Gates, Zuckerberg team up to convince kids that coding is cool

Remember in kindergarten when your teacher shunned construction paper and scissors and set you loose on a computer armed with a dog-eared guide to Ruby on Rails? No? Neither do I.

But some of Silicon Valley’s biggest names are teaming up to encourage schools to add computer programming to their curriculum. Code.org, a new non-profit, rolled out a short film on Tuesday that features Bill Gates, Mark Zuckerberg, will.i.am, Twitter founder Jack Dorsey, and other high-profile entrepreneurs talking about the importance of coding.

According to the nonprofit’s stats, 1.4 million computer science jobs will be open over the next 10 years and only 400,000 American graduates are expected to be qualified enough to fill them. Free educational tools are available, but Code.org is advocating for a systemic change that puts coding in the classroom.

The inspiration

Code.org’s mission isn’t just to train kids to become tech workers, says Ali Partovi, the nonprofit’s director, though the video showcases some of the perks that come with working for a tech giant (copious amounts of free food, a fun atmosphere, and video games).

Partovi says he and his brother Hadi, who founded Code.org, feel fortunate to have been exposed to computers when they were 9-year-olds. That experience led them to work in tech—Hadi as an angel investor and founder of Tellme and iLike, and Partovi as a co-founder of LinkExchange. It also gave them confidence, Partovi says.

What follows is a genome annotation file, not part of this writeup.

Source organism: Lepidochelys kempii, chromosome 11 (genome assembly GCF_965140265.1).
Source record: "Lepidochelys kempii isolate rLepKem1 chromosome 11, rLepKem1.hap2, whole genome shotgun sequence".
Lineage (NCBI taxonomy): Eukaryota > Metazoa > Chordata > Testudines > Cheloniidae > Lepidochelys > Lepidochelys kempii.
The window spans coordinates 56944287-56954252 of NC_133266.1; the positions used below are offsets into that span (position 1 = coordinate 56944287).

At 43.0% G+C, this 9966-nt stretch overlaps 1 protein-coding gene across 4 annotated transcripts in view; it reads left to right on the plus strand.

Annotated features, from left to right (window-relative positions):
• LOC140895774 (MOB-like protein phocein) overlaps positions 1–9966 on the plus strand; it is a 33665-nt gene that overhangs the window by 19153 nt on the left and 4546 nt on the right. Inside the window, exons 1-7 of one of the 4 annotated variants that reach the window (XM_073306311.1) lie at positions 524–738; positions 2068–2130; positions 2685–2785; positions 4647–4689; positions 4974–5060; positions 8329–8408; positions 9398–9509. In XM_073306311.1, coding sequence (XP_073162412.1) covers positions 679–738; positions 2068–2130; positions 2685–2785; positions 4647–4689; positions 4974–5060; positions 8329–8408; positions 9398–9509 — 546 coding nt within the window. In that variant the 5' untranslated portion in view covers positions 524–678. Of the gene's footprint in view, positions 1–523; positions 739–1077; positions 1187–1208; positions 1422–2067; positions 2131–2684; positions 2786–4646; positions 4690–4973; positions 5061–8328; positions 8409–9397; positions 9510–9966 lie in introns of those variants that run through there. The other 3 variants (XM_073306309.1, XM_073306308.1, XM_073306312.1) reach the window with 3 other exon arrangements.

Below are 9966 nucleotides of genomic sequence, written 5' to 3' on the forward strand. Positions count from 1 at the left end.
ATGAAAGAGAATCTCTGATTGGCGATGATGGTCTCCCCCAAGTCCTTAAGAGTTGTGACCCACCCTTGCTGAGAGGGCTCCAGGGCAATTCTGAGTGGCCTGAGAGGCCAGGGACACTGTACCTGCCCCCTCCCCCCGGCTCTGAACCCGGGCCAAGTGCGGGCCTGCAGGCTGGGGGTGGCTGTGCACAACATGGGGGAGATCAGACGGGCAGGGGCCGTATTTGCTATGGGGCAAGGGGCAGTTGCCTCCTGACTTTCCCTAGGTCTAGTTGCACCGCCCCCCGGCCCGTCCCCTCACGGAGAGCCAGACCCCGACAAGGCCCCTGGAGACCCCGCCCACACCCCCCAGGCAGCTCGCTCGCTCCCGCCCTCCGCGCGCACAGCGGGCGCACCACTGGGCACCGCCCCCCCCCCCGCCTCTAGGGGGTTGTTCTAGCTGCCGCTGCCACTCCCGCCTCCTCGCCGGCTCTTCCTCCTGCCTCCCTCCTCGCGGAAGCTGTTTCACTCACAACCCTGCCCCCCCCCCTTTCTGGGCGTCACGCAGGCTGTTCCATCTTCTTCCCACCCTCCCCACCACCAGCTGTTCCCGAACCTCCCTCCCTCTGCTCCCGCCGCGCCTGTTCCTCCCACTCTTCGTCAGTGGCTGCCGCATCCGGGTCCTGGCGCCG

“Any child, in their early, formative stages, if they’re exposed to computer programming, they become more creative, more confident,” he says. “If there’s something they wish they had, they can create it. That feeling of empowerment is really valuable to people, no matter what they do with their lives.”

Hadi Partovi had batted around the idea of a foundation for years, but the death of Steve Jobs in October 2011 spurred him to action.

“Suddenly there was this terrible realization that one of the most visionary figures of Silicon Valley had just passed away,” Ali Partovi says. “That moment made it clear we can’t just wait around; we should just do this.”

The next step

The video that splashed across the Internet on Tuesday was just the first step for Code.org, Partovi says. The nonprofit screened it for high school classes to test its success, and more than 50 percent of students surveyed after watching the video said they wanted to take a coding class.

One common misconception about coding, Partovi says, is that it’s only for geeks. NBA star Chris Bosh and Black Eyed Peas front man will.i.am appear in the film to emphasize that not every coder is a tech entrepreneur.

It will take years to change school curriculum and make computer programming classes taught by knowledgeable teachers a nationwide standard. While Code.org works on changing policies, Partovi says the organization is enlisting the help of expert engineers and programmers to offer advice and answer questions at after-school coding classes. To volunteer, visit Code.org.

“To be able to actually come up with an idea and then see it in your hands and press a button and have it be in millions of people’s hands, I think we’re the first generation in the world that’s really had that kind of experience,” Dropbox founder Drew Houston says in the video. “It’s the closest thing we have to a superpower.”

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